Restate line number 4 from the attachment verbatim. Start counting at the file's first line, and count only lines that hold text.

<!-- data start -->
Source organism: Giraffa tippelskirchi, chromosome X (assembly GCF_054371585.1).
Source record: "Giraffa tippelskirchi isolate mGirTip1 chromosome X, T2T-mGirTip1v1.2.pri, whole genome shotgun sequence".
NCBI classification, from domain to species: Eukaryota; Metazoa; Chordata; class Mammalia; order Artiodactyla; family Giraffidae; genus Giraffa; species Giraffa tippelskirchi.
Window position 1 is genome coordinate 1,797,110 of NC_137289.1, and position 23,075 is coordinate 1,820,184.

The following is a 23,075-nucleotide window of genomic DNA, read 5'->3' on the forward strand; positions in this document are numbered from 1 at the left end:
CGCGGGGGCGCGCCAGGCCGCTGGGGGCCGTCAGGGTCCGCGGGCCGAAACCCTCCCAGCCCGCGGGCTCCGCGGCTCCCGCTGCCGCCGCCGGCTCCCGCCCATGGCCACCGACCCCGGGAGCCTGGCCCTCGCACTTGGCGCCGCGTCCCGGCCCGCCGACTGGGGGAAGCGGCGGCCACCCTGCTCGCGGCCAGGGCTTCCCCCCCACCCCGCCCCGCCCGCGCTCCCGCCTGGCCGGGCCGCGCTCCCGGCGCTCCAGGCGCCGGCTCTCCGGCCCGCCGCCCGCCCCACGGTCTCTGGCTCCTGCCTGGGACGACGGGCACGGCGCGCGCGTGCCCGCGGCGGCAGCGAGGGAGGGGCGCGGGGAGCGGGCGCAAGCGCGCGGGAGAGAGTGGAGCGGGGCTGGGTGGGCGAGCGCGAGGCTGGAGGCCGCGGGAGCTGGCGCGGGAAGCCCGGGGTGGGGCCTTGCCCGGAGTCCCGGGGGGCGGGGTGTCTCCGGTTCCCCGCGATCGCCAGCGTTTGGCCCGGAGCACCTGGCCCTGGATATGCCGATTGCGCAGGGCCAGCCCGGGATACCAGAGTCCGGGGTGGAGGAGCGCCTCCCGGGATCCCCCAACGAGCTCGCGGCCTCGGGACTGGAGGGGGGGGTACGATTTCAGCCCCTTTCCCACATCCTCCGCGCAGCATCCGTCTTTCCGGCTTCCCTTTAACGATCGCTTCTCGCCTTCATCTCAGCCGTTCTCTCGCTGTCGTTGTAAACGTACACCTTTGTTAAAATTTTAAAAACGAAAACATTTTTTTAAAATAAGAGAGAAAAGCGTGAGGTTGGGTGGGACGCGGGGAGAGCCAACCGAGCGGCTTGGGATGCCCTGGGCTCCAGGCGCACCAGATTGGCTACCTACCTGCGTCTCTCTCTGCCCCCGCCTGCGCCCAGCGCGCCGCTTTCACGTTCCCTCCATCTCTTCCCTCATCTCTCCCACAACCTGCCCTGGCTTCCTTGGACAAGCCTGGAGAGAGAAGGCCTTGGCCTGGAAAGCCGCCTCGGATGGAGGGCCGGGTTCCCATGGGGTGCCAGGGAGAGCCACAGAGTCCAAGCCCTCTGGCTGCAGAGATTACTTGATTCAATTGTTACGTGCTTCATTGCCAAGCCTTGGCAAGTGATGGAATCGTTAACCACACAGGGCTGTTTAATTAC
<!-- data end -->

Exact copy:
Window position 1 is genome coordinate 1,797,110 of NC_137289.1, and position 23,075 is coordinate 1,820,184.